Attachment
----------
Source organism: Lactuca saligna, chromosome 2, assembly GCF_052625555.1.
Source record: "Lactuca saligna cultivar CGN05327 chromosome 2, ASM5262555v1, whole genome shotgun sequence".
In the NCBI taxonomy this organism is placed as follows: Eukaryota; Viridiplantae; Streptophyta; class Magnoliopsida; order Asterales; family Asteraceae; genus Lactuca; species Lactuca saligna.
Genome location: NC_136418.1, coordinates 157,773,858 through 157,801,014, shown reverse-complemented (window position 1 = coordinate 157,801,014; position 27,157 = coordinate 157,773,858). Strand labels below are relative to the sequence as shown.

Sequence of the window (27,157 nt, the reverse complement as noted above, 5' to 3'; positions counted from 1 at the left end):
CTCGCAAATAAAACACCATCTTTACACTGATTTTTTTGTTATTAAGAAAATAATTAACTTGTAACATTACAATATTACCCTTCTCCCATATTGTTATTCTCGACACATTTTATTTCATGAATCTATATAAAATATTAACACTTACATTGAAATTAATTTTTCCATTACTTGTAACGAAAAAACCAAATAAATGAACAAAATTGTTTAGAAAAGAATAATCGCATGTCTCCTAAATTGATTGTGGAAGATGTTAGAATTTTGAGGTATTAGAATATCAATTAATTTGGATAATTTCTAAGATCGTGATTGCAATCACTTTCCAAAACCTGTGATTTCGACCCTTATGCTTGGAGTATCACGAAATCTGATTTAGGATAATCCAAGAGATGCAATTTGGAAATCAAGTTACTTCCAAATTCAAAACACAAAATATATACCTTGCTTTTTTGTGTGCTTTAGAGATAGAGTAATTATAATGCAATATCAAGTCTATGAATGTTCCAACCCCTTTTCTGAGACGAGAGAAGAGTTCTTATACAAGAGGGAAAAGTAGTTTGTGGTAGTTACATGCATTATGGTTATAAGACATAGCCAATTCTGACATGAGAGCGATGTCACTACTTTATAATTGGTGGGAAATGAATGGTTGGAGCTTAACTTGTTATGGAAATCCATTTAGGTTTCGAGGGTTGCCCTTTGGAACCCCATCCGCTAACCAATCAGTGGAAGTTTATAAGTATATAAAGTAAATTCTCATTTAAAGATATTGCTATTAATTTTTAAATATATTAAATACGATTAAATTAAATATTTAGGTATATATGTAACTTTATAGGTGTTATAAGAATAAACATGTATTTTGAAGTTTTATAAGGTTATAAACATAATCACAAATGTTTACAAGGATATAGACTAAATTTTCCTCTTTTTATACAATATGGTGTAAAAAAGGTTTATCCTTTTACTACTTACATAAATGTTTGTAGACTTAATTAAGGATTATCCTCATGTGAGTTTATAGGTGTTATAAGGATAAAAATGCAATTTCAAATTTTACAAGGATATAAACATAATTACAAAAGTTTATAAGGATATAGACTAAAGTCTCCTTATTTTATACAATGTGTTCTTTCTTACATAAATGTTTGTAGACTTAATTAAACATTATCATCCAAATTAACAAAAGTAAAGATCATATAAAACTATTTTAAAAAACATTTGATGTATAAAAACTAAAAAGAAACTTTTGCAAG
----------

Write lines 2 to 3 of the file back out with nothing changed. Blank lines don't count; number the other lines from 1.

Source record: "Lactuca saligna cultivar CGN05327 chromosome 2, ASM5262555v1, whole genome shotgun sequence".
In the NCBI taxonomy this organism is placed as follows: Eukaryota; Viridiplantae; Streptophyta; class Magnoliopsida; order Asterales; family Asteraceae; genus Lactuca; species Lactuca saligna.